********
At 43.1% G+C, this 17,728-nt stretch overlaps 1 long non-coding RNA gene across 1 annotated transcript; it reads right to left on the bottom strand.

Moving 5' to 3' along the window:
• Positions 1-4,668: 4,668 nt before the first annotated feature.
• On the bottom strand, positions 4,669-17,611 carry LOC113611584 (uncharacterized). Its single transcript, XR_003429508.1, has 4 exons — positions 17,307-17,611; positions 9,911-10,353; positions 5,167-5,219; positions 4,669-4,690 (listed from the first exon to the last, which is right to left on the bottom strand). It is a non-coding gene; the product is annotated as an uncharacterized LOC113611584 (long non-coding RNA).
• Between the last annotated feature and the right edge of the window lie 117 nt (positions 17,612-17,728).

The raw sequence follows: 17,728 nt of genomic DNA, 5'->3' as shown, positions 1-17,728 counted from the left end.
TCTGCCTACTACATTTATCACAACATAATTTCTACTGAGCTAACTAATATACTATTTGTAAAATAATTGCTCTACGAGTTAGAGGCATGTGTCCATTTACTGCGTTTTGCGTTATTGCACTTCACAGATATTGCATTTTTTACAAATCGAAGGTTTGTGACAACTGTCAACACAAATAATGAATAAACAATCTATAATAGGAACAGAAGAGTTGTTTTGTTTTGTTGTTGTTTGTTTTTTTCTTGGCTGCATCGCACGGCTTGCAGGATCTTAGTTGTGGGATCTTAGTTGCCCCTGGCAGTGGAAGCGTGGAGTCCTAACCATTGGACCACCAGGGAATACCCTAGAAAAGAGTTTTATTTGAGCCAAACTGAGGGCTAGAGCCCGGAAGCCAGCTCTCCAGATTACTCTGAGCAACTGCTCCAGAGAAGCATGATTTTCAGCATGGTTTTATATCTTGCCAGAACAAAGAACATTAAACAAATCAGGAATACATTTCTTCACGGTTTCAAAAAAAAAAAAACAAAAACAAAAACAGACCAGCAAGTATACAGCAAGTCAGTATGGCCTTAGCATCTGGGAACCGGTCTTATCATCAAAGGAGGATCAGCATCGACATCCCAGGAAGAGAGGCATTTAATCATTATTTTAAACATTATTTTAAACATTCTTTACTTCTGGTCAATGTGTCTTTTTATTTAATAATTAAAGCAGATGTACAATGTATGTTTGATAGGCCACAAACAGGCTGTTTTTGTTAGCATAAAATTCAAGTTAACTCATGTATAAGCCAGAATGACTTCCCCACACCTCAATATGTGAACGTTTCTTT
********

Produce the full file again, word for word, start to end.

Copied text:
At 43.1% G+C, this 17,728-nt stretch overlaps 1 long non-coding RNA gene across 1 annotated transcript; it reads right to left on the bottom strand.

Moving 5' to 3' along the window:
• Positions 1-4,668: 4,668 nt before the first annotated feature.
• On the bottom strand, positions 4,669-17,611 carry LOC113611584 (uncharacterized). Its single transcript, XR_003429508.1, has 4 exons — positions 17,307-17,611; positions 9,911-10,353; positions 5,167-5,219; positions 4,669-4,690 (listed from the first exon to the last, which is right to left on the bottom strand). It is a non-coding gene; the product is annotated as an uncharacterized LOC113611584 (long non-coding RNA).
• Between the last annotated feature and the right edge of the window lie 117 nt (positions 17,612-17,728).

The raw sequence follows: 17,728 nt of genomic DNA, 5'->3' as shown, positions 1-17,728 counted from the left end.
TCTGCCTACTACATTTATCACAACATAATTTCTACTGAGCTAACTAATATACTATTTGTAAAATAATTGCTCTACGAGTTAGAGGCATGTGTCCATTTACTGCGTTTTGCGTTATTGCACTTCACAGATATTGCATTTTTTACAAATCGAAGGTTTGTGACAACTGTCAACACAAATAATGAATAAACAATCTATAATAGGAACAGAAGAGTTGTTTTGTTTTGTTGTTGTTTGTTTTTTTCTTGGCTGCATCGCACGGCTTGCAGGATCTTAGTTGTGGGATCTTAGTTGCCCCTGGCAGTGGAAGCGTGGAGTCCTAACCATTGGACCACCAGGGAATACCCTAGAAAAGAGTTTTATTTGAGCCAAACTGAGGGCTAGAGCCCGGAAGCCAGCTCTCCAGATTACTCTGAGCAACTGCTCCAGAGAAGCATGATTTTCAGCATGGTTTTATATCTTGCCAGAACAAAGAACATTAAACAAATCAGGAATACATTTCTTCACGGTTTCAAAAAAAAAAAAACAAAAACAAAAACAGACCAGCAAGTATACAGCAAGTCAGTATGGCCTTAGCATCTGGGAACCGGTCTTATCATCAAAGGAGGATCAGCATCGACATCCCAGGAAGAGAGGCATTTAATCATTATTTTAAACATTATTTTAAACATTCTTTACTTCTGGTCAATGTGTCTTTTTATTTAATAATTAAAGCAGATGTACAATGTATGTTTGATAGGCCACAAACAGGCTGTTTTTGTTAGCATAAAATTCAAGTTAACTCATGTATAAGCCAGAATGACTTCCCCACACCTCAATATGTGAACGTTTCTTT